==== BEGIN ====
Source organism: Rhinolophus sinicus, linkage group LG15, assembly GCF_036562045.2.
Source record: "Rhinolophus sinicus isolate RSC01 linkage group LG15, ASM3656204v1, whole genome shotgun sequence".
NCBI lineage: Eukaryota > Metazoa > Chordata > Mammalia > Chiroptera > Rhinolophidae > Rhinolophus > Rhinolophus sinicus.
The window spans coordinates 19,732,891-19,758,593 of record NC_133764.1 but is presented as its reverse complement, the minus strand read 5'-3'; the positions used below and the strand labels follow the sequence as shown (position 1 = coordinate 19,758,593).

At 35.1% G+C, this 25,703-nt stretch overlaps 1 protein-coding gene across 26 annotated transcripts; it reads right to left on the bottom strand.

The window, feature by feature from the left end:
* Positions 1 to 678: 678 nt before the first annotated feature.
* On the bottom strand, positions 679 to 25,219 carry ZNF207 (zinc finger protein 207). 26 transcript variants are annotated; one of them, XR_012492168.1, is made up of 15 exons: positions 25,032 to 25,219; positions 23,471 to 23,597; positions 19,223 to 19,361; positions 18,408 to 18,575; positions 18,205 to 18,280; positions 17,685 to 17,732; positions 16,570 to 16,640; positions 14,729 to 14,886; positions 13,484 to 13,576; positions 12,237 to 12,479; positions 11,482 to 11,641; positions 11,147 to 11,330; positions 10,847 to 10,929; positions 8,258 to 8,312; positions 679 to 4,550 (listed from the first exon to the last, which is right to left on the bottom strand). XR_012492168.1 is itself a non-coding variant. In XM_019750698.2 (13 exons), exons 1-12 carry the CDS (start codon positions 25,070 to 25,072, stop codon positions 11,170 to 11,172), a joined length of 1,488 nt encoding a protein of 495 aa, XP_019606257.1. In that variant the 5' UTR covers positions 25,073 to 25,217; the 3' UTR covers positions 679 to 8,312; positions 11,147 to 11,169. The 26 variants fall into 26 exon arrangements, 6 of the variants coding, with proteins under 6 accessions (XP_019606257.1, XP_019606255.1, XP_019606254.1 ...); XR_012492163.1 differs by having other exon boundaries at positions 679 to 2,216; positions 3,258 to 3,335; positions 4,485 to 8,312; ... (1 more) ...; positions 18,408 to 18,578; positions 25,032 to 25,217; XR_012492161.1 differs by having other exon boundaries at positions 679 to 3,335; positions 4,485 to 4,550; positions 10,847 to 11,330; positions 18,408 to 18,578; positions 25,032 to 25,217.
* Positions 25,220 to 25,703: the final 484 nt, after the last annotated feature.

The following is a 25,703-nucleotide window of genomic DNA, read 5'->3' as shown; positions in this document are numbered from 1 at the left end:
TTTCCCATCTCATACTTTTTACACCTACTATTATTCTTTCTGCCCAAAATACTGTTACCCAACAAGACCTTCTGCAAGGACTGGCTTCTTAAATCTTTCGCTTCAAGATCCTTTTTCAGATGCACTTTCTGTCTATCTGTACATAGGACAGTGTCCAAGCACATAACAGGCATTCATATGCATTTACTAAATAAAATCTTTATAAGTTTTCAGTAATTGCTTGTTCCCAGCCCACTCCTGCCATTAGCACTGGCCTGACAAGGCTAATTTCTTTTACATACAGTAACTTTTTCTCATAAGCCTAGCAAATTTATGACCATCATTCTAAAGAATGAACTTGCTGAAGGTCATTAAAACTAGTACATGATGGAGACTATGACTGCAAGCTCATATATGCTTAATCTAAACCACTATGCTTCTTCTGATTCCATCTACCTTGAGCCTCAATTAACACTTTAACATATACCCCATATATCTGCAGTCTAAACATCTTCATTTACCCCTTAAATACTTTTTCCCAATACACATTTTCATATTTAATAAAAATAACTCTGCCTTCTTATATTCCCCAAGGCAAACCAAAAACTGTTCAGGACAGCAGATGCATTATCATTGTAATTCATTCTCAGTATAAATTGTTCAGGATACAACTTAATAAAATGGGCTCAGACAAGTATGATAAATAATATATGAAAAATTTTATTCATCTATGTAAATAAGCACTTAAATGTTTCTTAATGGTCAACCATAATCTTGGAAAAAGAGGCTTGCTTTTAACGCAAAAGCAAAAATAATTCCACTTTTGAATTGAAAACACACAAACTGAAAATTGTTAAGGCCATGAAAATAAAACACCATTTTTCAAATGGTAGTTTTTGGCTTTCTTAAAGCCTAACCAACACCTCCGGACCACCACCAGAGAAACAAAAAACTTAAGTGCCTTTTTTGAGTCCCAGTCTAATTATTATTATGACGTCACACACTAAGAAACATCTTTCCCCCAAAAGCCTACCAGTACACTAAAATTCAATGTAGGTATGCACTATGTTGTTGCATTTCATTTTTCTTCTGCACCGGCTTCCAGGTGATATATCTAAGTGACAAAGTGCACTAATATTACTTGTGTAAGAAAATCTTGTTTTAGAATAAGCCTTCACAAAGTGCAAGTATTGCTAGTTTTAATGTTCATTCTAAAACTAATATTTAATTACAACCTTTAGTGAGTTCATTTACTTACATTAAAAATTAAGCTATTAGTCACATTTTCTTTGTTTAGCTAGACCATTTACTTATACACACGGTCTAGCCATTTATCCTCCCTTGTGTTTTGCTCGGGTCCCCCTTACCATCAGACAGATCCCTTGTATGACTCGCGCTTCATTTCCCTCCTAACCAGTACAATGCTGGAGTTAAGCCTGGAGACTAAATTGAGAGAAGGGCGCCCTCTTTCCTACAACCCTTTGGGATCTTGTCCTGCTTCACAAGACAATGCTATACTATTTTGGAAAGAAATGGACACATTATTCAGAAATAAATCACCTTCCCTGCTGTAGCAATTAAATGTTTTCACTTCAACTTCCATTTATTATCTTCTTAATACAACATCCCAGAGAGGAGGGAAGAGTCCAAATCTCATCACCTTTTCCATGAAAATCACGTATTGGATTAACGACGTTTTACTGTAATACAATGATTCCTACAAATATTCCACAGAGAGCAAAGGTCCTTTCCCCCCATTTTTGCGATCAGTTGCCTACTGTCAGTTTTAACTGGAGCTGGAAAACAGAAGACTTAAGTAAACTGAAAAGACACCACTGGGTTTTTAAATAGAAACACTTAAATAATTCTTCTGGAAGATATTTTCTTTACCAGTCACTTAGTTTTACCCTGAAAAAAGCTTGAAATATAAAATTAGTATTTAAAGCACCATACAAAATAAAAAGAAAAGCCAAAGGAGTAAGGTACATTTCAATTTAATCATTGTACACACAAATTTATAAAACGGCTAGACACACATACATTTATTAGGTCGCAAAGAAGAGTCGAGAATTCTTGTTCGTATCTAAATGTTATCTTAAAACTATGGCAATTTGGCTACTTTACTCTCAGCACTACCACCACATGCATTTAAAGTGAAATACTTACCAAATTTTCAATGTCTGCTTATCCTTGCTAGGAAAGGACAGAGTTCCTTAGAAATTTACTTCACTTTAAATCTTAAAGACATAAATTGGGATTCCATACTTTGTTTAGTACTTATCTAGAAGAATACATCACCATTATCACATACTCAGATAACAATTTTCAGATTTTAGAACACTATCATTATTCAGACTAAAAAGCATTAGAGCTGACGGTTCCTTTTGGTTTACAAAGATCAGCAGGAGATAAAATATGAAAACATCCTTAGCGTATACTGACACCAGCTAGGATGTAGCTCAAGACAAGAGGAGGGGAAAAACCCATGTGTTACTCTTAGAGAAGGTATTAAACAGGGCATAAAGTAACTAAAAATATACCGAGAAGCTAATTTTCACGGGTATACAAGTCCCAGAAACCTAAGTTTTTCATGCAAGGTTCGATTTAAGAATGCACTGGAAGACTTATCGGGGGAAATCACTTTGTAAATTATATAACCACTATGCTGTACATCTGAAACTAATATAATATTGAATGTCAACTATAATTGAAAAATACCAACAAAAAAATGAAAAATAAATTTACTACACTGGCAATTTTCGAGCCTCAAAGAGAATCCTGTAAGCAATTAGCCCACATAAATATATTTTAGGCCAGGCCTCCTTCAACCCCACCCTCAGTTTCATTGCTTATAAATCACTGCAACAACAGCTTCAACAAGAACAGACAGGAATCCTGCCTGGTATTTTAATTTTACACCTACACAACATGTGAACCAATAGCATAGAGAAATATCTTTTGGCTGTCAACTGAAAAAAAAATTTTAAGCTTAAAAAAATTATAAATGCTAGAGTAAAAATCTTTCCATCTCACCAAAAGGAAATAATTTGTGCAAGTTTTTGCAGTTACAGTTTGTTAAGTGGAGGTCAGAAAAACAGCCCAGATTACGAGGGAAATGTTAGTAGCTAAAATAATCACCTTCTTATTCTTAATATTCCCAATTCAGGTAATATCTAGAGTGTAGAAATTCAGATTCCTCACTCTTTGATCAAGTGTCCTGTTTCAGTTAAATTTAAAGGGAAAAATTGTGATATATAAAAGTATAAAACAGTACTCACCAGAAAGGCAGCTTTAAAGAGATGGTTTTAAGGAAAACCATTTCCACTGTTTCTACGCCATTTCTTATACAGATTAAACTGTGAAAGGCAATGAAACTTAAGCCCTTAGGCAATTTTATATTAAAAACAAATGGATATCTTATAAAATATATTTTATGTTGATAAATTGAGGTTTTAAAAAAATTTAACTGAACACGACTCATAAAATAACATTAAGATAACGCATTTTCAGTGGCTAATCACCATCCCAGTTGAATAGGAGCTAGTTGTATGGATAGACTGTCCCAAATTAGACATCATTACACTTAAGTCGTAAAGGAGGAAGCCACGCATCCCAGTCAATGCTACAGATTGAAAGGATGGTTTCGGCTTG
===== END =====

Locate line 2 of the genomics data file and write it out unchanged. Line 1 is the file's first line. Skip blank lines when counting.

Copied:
Source record: "Rhinolophus sinicus isolate RSC01 linkage group LG15, ASM3656204v1, whole genome shotgun sequence".